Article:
The world has just witnessed the longest lasting and most energetic cyclone in recorded history.
Cyclone Freddy lasted 38 days and made four landfalls in three countries. It has killed hundreds, injured thousands, swept away homes, roads and schools and destroyed livelihoods in Madagascar, Mozambique, and Malawi.
Despite the devastation, the Church in each country is responding to the needs of those affected and will be there for the long term as communities rebuild.
A historic cyclone
Before Cyclone Freddy, the longest recorded storm was the 1994 Hurricane John which wreaked havoc in the Pacific for 31 days. Freddy also set a new record for Accumulated Cyclone Energy (ACE), which is how much energy a storm churns and reflects the duration and intensity of a storm. This storm reached 86 ACE points, in comparison the previous record was set by Hurricane and Typhoon Ioke in 2006 with 85.26 ACE points.
First landfall in Madagascar
Cyclone Freddy first developed off the northwest coast of Australia on 4 February, where it rapidly intensified to a Category 4 severe tropical cyclone. As Cyclone Freddy moved westward across the Indian Ocean it intensified further, making its first landfall on the eastern coast of Madagascar, near Mananjary, on 21 February.
It landed with average winds of 130 km per hour (km/h), and gusts of 180 km/h, causing a storm surge and ripping roofs off houses and critical infrastructure, including schools. At least seven people died from its impact and 11,000 were displaced by the storm’s passage. More than 4,500 houses were flooded or damaged in Vatovavy region, according to estimates from the National Bureau of Risk and Disaster Management in Madagascar.
First landfall in Mozambique
The storm continued its trajectory inland across Madagascar, emerging in the Mozambique Channel during the evening of 22 February. Here, it gradually intensified again before making landfall in Inhambane Province of Mozambique on 24 February with winds of 95 km/h. Over 25 February, it weakened to a tropical storm with winds of 55km/h.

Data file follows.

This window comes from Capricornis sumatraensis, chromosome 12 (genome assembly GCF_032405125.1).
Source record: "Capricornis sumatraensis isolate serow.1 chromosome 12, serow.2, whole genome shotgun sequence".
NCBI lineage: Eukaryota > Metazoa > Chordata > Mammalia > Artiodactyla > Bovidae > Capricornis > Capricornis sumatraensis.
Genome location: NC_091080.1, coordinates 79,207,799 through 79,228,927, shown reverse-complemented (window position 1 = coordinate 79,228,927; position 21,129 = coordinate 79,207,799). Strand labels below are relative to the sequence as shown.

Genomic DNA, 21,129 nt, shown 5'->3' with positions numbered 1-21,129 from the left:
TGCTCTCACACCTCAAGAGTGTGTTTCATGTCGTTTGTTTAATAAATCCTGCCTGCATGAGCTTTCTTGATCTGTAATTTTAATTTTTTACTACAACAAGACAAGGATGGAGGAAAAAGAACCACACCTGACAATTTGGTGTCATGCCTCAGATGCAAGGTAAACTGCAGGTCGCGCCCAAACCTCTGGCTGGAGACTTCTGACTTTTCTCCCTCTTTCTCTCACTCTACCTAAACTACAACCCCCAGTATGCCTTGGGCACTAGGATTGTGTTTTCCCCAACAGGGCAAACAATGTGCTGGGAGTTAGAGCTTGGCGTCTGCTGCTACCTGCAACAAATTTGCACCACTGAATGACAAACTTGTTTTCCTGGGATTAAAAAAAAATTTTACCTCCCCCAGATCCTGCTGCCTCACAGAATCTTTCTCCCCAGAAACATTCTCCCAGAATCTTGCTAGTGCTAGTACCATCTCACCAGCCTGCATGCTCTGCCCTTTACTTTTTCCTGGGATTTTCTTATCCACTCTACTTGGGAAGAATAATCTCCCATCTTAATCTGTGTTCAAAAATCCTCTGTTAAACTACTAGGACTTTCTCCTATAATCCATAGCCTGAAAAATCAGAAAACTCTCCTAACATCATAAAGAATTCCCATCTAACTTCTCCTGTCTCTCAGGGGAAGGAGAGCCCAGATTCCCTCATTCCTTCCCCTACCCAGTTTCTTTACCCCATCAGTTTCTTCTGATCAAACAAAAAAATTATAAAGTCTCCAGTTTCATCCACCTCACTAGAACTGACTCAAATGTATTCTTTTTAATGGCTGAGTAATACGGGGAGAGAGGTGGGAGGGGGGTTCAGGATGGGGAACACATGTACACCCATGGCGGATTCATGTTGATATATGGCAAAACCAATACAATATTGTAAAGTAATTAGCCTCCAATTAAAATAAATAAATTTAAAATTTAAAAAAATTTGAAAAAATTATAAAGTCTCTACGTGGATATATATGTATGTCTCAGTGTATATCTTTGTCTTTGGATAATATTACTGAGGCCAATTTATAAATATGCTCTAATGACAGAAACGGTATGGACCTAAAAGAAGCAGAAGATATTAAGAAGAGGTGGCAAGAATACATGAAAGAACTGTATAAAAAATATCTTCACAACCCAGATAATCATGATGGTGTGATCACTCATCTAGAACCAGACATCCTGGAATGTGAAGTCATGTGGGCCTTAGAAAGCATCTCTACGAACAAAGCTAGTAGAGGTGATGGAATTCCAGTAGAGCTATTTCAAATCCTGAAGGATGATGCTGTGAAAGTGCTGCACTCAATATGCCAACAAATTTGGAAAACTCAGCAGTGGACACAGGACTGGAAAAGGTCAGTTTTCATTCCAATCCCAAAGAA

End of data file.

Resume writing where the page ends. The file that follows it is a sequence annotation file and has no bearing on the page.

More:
This landfall impacted 239,000 people among whom 10 were killed by the floods. Considerable damage to infrastructure was reported as more than 22,000 houses were affected and almost 14,000 destroyed. Sixty health units were flooded and 1,265km of roads were damaged. Food production was also affected as 92,000 hectares of crops were destroyed.
Second landfall in Madagascar
Despite weakening, Cyclone Freddy was not over. After its passage over Mozambique, it returned to the Mozambique Channel on 1 March, now strengthened to a severe tropical storm, and moved towards the south-western coast of Madagascar, where it brought heavy rains to the city of Toliara and surrounding areas.
The Anglican Diocese of Toliara reported that the cyclone “has returned to Toliara and hit the Diocese badly. The Cathedral is flooded, the churches in Ambohimahavelona and Analaiva have collapsed and many homes have been destroyed …. Flood water is rising in Morondava.” Ten people were reported dead from this second landfall, bringing total fatalities from the cyclone in Madagascar to 17.
“Freddy is having a major socio-economic and humanitarian impact on affected communities,” said Dr Johan Stander of the World Meteorological Organization (WMO). “The death toll has been limited by accurate forecasts and early warnings, and coordinated disaster risk reduction action on the ground – although even one casualty is one too many”. WMO said they were continuing to monitor the tropical storm, which had “cut a destructive path across the two countries” as it moved away from Madagascar and was expected to intensify into a cyclone and move again towards Mozambique.